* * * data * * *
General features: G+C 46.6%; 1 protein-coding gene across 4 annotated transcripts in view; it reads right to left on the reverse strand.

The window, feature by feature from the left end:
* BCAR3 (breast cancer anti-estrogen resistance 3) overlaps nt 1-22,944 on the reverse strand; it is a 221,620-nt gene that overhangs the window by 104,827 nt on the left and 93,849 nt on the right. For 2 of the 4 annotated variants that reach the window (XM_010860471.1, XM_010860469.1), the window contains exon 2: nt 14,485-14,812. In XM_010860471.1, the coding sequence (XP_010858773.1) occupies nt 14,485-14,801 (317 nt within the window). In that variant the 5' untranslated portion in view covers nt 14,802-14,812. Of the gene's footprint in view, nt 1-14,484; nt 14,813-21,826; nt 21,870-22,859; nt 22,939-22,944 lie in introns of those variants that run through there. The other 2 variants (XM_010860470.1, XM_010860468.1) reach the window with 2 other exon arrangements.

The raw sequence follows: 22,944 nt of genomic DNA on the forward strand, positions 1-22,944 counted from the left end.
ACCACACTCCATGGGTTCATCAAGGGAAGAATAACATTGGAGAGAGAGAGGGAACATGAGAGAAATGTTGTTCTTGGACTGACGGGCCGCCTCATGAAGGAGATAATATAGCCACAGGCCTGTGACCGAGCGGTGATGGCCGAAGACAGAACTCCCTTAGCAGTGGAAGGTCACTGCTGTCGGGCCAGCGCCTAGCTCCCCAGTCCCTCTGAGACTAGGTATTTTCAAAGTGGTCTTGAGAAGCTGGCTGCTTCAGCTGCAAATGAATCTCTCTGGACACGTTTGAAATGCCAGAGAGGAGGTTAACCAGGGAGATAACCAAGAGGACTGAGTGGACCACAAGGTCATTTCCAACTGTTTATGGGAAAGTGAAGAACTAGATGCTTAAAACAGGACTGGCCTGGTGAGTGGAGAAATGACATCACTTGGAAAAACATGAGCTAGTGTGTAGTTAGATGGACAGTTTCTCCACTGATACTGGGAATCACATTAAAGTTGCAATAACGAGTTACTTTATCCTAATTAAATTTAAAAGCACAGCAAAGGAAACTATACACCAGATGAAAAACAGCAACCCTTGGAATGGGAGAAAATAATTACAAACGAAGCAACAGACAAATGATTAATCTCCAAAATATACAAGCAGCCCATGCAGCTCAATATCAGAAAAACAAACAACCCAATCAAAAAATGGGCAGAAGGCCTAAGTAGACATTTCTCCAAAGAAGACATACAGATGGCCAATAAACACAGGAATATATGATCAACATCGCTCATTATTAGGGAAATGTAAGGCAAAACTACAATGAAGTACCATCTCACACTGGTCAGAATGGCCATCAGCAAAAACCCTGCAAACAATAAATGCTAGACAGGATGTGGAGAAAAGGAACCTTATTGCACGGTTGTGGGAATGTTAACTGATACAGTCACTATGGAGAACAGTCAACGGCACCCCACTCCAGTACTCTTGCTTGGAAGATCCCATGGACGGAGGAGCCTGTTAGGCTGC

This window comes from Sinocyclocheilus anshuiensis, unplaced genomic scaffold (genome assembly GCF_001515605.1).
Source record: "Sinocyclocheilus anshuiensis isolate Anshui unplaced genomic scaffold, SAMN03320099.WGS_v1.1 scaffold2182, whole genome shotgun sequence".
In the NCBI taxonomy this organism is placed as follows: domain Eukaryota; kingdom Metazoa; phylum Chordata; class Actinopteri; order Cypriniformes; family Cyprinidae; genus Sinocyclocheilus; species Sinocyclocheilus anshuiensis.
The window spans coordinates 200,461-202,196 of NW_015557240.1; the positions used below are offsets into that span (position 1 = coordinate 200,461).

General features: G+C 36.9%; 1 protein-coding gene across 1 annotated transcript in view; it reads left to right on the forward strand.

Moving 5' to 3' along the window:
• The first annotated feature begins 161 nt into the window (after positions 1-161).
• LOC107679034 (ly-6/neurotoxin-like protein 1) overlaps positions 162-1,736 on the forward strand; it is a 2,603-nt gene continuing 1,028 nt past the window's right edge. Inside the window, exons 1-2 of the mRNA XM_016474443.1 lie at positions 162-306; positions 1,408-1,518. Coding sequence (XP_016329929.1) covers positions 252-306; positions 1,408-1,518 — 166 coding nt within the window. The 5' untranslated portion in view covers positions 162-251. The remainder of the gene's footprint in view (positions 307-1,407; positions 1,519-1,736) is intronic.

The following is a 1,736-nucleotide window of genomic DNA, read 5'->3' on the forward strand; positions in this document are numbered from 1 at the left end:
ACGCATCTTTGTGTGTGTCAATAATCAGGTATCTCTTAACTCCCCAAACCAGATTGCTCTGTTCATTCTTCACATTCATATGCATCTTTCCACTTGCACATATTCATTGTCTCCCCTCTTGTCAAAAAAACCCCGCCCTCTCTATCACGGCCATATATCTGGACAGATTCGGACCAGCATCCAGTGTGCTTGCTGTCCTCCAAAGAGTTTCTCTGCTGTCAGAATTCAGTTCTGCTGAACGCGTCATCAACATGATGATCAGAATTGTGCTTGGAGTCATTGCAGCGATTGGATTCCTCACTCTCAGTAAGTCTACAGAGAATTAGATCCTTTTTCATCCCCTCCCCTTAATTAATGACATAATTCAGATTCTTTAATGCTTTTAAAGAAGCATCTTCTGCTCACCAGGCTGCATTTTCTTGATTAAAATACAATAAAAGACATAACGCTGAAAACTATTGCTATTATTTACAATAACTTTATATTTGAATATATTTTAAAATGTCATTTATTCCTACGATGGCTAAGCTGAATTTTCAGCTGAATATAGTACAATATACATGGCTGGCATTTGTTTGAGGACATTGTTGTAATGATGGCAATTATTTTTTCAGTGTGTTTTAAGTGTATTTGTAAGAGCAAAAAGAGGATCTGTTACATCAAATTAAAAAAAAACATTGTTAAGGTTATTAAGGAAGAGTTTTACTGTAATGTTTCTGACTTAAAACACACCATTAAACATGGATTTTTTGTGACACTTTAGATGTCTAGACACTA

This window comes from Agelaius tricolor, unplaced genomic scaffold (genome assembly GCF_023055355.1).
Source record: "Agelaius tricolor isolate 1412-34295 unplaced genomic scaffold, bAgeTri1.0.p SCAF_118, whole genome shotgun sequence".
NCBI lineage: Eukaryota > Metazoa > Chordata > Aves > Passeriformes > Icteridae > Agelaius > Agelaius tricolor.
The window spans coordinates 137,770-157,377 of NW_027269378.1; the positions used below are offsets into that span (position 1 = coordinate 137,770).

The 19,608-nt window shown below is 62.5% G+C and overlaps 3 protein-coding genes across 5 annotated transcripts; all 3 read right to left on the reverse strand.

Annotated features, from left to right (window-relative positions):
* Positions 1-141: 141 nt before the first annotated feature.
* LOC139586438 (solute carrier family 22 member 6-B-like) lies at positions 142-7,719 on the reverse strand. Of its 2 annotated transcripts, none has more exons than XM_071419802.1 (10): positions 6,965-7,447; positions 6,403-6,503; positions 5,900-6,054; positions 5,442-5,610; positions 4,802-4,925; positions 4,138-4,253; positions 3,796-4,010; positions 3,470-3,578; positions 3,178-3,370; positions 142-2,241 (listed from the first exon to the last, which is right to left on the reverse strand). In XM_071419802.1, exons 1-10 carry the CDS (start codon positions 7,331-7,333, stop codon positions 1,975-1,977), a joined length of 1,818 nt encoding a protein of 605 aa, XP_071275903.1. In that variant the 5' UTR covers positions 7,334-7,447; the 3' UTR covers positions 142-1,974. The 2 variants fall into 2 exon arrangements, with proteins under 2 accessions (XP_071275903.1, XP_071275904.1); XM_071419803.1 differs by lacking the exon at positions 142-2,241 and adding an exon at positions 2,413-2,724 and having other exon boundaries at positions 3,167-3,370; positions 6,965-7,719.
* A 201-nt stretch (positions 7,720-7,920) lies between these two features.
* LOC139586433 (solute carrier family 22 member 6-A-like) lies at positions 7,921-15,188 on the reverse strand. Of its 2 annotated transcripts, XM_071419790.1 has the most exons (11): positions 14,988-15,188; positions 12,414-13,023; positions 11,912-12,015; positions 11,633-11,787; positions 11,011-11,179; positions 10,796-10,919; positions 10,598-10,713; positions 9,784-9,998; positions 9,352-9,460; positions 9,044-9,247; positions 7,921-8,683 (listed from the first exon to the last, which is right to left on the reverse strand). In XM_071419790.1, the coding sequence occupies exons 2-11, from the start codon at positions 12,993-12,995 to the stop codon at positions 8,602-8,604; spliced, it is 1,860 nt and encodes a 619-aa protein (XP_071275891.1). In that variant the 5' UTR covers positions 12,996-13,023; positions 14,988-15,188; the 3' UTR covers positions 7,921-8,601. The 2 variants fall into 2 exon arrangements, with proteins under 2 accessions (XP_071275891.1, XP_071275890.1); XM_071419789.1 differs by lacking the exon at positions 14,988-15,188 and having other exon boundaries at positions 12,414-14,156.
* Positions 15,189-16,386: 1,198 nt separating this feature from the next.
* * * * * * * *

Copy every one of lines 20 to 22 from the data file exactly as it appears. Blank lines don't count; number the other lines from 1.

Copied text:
The 19,608-nt window shown below is 62.5% G+C and overlaps 3 protein-coding genes across 5 annotated transcripts; all 3 read right to left on the reverse strand.

Annotated features, from left to right (window-relative positions):
* Positions 1-141: 141 nt before the first annotated feature.